Even the Library of Congress knows “Wu-Tang Clan Ain’t Nuthing ta F’ Wit.”
The legendary rap supergroup is among the eclectic mix of music, news and podcasts that have been inducted into the National Recording Registry this year. According to The Hollywood Reporter, Alicia Keys’ Grammy-winning debut Songs in A Minor, Wu-Tang Clan’s Enter the Wu-Tang (36 Chambers) and A Tribe Called Quest’s The Low End Theory are a few of the albums on this year’s list.
Look, I could do a whole Ted Talk on how amazing Songs in A Minor is. From the moment she drops “Piano & I,” showing off her classical piano skills to when we get that iconic acoustic opening of “Fallin’” to the underrated “Why Do I Feel So Sad,” which you should never listen to post-breakup, it was clear we were getting a ridiculous new talent that would be around for a while.
Featuring the original Wu-Tang lineup of RZA, GZA, Ghostface, Raekwon, U-God, Masta Killa, Inspectah Deck, Method Man and the late Ol’ Dirty Bastard, Enter the Wu-Tang (36 Chambers) is the influential first studio album from the legends and has been on countless best-of lists over the years, so this honor feels a little late.
The Four Tops classic “Reach Out, I’ll Be There,” joins songs from Nat King Cole, Duke Ellington and The Shirelles. Duke Fakir, the last surviving member of The Four Tops, explained how the hit came together.
“When we recorded ‘I’ll Be There,’ I have to admit (for the first time), we thought of the song as an experiment for the album,” Fakir said in a statement. “We never believed it would even make it on the album, let alone be a hit for all time in The Library of Congress. I wish Levi, Obie (Benson), and Lawrence (Payton) were here with me today so we could celebrate this incredible accolade together. And we owe an incredible debt of gratitude to Holland Dozier Holland, the tailors of great music, who wrote it.”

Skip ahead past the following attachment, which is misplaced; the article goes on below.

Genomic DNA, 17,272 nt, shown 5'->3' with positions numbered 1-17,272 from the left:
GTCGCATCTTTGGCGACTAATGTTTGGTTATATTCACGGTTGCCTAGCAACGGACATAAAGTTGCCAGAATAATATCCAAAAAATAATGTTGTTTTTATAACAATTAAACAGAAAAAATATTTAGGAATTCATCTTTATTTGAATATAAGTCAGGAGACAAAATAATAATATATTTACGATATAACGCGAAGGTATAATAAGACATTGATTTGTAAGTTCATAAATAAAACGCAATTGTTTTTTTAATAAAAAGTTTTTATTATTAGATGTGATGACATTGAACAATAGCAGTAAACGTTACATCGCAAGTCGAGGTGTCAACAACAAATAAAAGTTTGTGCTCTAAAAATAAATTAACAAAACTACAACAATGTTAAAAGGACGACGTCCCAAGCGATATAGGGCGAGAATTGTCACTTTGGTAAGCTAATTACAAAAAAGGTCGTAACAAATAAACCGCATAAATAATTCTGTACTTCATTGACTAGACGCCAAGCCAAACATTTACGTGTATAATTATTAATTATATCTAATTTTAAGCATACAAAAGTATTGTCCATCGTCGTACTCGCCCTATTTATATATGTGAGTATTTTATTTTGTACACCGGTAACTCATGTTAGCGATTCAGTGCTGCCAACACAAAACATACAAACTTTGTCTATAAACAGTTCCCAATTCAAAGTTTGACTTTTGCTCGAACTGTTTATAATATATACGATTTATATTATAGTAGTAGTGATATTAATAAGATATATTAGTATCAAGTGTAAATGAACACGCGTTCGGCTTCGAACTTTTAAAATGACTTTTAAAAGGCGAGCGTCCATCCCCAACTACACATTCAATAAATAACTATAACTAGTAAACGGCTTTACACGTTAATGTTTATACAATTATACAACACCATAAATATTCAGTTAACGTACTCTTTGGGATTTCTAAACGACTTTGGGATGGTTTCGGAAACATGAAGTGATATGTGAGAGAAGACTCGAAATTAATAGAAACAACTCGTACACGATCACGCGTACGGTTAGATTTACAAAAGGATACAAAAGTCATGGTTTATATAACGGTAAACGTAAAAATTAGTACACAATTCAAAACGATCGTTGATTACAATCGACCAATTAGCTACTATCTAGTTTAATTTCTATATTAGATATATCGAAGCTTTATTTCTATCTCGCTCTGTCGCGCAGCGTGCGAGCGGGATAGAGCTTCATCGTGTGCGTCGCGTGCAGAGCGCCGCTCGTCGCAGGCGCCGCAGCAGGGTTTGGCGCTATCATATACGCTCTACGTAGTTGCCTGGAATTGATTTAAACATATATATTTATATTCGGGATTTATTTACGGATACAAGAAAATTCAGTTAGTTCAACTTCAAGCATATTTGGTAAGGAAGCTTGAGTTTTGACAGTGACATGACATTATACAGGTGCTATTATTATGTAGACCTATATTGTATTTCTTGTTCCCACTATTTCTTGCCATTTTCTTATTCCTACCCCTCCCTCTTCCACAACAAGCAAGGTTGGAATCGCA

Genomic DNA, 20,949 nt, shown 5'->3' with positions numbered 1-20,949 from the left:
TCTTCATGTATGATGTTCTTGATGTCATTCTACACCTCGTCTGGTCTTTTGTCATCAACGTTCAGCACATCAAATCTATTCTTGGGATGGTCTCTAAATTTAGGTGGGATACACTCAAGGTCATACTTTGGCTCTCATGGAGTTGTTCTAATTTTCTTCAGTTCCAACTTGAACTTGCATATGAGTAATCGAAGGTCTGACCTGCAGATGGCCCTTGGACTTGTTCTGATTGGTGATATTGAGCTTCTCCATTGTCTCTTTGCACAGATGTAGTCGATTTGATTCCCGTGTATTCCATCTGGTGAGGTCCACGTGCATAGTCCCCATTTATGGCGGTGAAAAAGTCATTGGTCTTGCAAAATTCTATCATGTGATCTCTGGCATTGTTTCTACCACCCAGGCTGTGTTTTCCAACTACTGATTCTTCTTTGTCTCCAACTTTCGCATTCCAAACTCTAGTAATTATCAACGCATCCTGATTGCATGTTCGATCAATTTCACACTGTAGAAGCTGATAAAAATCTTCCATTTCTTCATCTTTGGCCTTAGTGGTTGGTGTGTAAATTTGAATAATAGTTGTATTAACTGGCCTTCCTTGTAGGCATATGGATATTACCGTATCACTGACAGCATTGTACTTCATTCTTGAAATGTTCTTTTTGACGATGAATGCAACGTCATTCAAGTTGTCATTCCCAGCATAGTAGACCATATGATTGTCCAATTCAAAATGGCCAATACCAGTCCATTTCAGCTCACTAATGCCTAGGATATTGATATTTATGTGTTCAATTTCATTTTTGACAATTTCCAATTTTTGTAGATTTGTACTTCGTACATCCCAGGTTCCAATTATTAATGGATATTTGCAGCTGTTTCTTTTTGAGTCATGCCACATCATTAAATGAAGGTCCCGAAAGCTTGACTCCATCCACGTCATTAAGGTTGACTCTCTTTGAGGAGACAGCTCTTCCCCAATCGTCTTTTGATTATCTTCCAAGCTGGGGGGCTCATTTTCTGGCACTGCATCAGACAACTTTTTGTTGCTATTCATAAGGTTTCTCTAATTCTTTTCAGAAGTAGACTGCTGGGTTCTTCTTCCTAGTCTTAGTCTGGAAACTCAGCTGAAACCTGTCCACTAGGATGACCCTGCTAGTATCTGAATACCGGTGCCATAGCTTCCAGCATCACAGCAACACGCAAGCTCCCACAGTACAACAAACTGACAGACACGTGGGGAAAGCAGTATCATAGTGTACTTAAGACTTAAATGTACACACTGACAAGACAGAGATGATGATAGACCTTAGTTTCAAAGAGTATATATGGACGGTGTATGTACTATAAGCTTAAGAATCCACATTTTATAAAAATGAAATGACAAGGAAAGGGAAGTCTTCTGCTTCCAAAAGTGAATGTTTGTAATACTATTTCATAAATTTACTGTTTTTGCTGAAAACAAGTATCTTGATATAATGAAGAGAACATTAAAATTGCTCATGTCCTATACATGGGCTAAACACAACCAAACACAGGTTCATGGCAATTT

The 25 recordings were preserved “based on their cultural, historical or aesthetic importance in the nation’s recorded sound heritage.”
National Recording Registry, 2022 Selections (chronological order):
- “Harlem Strut” — James P. Johnson (1921)
- Franklin D. Roosevelt: Complete Presidential Speeches (1933-1945)
- “Walking the Floor Over You” — Ernest Tubb (1941) (single)
- “On a Note of Triumph” (May 8, 1945)
- “Jesus Gave Me Water” — The Soul Stirrers (1950) (single)
- Ellington at Newport — Duke Ellington (1956) (album)
- We Insist! Max Roach’s Freedom Now Suite — Max Roach (1960) (album)
- “The Christmas Song” — Nat King Cole (1961) (single)
- Tonight’s the Night — The Shirelles (1961) (album)
- “Moon River” — Andy Williams (1962) (single)
- In C — Terry Riley (1968) (album)
- “It’s a Small World” — The Disneyland Boys Choir (1964) (single)
- “Reach Out, I’ll Be There” — The Four Tops (1966) (single)
- Hank Aaron’s 715th Career Home Run (April 8, 1974)
- “Bohemian Rhapsody” — Queen (1975) (single)
- “Don’t Stop Believin’” — Journey (1981) (single)
- Canciones de Mi Padre — Linda Ronstadt (1987) (album)
- Nick of Time — Bonnie Raitt (1989) (album)
- The Low End Theory — A Tribe Called Quest (1991) (album)
- Enter the Wu-Tang (36 Chambers) — Wu-Tang Clan (1993) (album)
- Buena Vista Social Club (1997) (album)
- “Livin’ La Vida Loca” — Ricky Martin (1999) (single)
- Songs in A Minor — Alicia Keys (2001) (album)
- WNYC broadcasts for the day of 9/11 (Sept. 11, 2001)
- “WTF with Marc Maron” (Guest: Robin Williams) (April 26, 2010)